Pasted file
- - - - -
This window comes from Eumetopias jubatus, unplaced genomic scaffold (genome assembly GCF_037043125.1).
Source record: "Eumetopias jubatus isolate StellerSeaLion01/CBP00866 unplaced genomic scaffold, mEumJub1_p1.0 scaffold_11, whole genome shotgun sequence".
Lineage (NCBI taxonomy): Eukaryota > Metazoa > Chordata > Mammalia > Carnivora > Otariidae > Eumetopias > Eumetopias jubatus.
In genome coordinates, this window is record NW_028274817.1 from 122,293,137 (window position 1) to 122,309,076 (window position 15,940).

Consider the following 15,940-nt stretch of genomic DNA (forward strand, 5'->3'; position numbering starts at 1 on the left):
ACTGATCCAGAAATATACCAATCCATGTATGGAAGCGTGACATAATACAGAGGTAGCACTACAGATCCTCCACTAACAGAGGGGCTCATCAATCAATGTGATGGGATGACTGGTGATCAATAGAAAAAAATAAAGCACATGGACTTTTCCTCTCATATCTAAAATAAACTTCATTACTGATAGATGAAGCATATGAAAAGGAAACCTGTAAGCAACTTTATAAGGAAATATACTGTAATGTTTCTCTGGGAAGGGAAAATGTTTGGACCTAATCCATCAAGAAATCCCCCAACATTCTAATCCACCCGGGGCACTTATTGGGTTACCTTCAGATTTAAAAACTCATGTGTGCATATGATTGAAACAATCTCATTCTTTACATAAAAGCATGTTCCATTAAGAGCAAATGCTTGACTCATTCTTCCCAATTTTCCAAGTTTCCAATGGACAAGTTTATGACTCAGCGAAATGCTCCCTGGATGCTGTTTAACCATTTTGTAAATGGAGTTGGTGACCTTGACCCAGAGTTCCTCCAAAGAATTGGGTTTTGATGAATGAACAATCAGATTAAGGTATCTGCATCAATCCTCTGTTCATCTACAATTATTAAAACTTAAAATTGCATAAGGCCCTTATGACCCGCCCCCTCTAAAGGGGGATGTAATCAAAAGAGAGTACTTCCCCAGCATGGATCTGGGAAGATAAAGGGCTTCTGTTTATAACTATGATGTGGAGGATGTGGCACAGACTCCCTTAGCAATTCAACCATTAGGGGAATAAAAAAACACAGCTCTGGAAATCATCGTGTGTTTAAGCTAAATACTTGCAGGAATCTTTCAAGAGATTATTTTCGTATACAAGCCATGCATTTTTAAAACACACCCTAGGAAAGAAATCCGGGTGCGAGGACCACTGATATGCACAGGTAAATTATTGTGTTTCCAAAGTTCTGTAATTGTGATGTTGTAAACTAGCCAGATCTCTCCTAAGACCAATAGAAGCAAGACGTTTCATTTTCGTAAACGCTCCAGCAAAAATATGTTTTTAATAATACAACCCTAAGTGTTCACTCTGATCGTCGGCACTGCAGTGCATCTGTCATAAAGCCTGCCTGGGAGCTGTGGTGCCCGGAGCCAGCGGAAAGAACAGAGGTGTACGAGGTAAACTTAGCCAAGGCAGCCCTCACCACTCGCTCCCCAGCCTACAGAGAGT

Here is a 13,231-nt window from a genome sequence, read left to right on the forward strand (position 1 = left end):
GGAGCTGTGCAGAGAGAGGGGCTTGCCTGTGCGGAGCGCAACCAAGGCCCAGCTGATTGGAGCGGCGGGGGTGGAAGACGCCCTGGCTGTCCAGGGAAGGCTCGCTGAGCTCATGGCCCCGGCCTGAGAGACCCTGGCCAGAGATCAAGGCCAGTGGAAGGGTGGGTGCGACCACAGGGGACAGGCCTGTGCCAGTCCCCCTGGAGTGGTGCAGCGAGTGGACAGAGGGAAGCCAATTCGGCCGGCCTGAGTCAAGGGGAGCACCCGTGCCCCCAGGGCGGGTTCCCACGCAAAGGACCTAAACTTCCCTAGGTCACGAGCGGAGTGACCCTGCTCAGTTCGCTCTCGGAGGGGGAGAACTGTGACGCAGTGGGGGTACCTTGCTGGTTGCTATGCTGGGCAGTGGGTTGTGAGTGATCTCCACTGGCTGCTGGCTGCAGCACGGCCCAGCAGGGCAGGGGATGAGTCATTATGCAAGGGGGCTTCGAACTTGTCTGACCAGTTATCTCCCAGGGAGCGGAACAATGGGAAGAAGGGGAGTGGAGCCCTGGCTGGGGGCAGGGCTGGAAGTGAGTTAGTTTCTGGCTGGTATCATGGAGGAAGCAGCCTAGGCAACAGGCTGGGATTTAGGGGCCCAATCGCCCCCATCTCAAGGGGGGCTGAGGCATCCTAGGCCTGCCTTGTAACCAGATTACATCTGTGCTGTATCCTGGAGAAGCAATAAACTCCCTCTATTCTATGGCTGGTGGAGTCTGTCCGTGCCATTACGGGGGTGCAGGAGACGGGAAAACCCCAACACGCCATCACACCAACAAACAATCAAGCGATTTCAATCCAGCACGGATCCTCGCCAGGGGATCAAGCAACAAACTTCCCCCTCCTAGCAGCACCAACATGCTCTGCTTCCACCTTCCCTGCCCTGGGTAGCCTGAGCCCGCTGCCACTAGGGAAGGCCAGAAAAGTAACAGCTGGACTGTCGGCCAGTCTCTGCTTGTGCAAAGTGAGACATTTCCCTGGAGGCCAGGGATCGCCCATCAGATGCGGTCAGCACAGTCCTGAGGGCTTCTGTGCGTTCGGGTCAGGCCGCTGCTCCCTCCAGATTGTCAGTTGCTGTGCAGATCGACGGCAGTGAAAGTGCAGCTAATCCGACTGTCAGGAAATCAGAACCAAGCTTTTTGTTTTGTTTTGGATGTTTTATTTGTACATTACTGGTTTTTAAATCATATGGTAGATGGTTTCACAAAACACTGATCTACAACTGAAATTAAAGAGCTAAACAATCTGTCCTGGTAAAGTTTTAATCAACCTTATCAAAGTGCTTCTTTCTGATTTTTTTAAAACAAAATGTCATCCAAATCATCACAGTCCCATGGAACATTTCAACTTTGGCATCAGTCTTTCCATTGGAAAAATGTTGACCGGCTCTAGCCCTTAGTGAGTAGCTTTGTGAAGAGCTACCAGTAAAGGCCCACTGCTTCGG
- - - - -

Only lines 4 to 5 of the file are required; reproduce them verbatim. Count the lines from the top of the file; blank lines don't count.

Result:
In genome coordinates, this window is record NW_028274817.1 from 122,293,137 (window position 1) to 122,309,076 (window position 15,940).

Consider the following 15,940-nt stretch of genomic DNA (forward strand, 5'->3'; position numbering starts at 1 on the left):